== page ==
How the Philippine Election Showed YouTube Can Rewrite the Past
There’s a lot of historical disinformation, and it’s one of the biggest issues in the Philippines. This ranges from outright denialism, saying that the atrocities during the martial law regime never happened. And there’s also the more extreme claims, like the “Marcos gold” myth. We know their wealth comes from stealing from the Filipino people and from public funds, but it allows them to say [they didn’t steal].
A lot of reporters and historians were surprised at the level of propaganda and disinformation on YouTube. But my research shows that even in early 2011 there were videos like these, and the trend accelerated after 2016. Even when students are searching for Philippine history on YouTube, these false claims come up.
Is this something you flagged to YouTube?
We [Gaw and coauthor Cheryll Soriano] did this research in 2020, and we had conversations with YouTube executives. We said, “Here is a list of videos and channels we are flagging as containing historical disinformation and denialism.” And they said they would check and get back to us, but they never did. The people they send to the Philippines are not the ones who really have a voice in drafting content moderation policies.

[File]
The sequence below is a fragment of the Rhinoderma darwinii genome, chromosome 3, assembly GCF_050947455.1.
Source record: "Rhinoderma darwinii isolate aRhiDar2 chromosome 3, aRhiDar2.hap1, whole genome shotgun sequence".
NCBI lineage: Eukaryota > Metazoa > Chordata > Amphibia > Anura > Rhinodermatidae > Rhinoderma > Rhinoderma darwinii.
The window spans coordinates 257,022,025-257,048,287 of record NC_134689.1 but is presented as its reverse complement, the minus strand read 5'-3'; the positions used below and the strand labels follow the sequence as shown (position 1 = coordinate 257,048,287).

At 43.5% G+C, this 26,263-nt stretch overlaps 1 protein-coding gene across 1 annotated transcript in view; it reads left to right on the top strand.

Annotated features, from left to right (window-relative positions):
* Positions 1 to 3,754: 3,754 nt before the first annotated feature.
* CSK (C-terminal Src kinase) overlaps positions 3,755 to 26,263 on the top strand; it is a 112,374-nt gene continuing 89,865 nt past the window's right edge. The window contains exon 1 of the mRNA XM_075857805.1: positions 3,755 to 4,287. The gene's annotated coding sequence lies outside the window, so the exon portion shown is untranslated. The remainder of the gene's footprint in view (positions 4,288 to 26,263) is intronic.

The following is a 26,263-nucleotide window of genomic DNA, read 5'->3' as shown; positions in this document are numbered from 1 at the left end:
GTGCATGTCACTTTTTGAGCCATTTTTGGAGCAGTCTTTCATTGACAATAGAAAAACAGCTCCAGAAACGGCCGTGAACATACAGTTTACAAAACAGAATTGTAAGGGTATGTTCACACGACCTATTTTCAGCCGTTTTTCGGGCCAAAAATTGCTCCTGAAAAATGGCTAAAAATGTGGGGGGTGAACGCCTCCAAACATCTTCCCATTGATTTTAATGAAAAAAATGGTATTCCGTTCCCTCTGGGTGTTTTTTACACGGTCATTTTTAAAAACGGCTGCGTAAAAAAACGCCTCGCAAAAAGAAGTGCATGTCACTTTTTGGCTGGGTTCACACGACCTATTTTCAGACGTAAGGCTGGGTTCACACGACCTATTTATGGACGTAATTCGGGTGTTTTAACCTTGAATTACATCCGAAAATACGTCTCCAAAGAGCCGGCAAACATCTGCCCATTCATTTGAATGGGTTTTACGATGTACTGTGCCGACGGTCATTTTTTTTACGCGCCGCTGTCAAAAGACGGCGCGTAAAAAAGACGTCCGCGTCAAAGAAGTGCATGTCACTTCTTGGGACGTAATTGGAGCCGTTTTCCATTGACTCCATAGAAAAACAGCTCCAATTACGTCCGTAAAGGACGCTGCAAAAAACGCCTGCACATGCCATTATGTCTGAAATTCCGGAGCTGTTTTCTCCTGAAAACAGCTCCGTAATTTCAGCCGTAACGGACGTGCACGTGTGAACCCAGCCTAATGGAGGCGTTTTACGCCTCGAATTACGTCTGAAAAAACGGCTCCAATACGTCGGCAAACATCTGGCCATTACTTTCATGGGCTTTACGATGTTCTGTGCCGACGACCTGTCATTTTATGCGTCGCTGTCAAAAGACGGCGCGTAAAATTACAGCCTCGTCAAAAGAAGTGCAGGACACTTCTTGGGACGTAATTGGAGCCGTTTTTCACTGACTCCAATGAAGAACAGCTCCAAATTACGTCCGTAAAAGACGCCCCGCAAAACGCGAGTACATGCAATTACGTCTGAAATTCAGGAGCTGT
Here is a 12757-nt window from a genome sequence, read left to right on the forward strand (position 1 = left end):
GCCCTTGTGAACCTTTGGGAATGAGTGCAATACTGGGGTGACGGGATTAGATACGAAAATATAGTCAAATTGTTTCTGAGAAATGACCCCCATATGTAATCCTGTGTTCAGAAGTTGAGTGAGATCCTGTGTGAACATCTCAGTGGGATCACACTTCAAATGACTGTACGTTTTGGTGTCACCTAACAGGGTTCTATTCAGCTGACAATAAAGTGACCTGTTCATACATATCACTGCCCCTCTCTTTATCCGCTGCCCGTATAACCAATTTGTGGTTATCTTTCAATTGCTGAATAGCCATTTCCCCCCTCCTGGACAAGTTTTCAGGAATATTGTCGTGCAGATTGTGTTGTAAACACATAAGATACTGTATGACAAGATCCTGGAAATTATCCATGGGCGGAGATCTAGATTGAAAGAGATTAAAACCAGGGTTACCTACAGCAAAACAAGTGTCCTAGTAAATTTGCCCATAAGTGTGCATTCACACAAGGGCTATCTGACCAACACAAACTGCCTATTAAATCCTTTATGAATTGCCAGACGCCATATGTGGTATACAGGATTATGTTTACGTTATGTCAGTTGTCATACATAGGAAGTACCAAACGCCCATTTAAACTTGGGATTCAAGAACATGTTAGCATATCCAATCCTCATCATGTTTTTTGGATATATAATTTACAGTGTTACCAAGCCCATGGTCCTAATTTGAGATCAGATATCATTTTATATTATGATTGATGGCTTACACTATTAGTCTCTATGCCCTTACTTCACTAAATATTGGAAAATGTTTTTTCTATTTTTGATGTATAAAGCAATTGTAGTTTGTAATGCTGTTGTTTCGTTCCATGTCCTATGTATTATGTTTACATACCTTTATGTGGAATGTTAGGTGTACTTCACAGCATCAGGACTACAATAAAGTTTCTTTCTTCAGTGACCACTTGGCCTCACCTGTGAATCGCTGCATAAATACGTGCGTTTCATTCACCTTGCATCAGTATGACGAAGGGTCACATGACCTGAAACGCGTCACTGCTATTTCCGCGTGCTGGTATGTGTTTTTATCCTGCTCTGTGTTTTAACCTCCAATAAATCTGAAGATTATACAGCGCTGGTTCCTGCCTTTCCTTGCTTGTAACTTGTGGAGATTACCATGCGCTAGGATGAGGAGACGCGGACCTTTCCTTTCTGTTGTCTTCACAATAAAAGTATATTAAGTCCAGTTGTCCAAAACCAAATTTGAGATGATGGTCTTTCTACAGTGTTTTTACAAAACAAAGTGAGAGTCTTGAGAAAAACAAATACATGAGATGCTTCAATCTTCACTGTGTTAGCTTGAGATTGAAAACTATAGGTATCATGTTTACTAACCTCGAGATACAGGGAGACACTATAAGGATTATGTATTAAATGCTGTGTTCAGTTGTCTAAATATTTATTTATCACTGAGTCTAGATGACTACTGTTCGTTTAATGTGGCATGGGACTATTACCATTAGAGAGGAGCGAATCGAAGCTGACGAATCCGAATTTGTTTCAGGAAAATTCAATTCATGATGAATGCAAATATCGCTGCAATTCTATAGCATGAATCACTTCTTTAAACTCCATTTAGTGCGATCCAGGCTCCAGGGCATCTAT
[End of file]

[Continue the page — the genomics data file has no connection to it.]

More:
The problem really is how YouTube defines misinformation—it’s a very Western approach. In the Philippines, a lot of political divides are not ideological, they’re patronage based. It’s about what elite family you support, and whose narrative you therefore subscribe to.
[Ivy Choi, a spokesperson for YouTube, says that its hate speech policy and a number of its election misinformation policies are applicable globally, “and take into account cultural context and nuance.” She says YouTube regularly reviews and updates its policies, and “when developing our policies, we consult with internal and outside experts around the globe, and take their feedback into account.”]
Have you seen YouTube take down any of the videos?
No, that’s actually the most frustrating part. Early in the election season, they said “We’re going to really be serious in making sure that the election is fair and free.” But the part where they actually take action on the content, on the platform, there’s really nothing that’s happening, nothing meaningful. Even the historical disinformation I flagged two years ago is still there. In fact, because they were not taken down, those 500,000 subscribers now are 2 million. So there’s this exponential gain on these channels and videos because they were left untouched by the platform.
If videos are popular they can get brand sponsorships. And because they have a lot of subscribers and they’re talking about a very salient topic, there are lots of views. And that’s paid for by YouTube—they’re kind of paying for disinformation.
[YouTube’s Ivy Choi says that it removes offensive content “as quickly as possible” and that it removed more than 48,000 videos in the Philippines during Q4 2021 for violating its Community Guidelines. YouTube says it is reviewing the specific channels flagged by WIRED, but that it reviews all of the channels in its YouTube’s partner program and removes those that don’t comply with its policies.]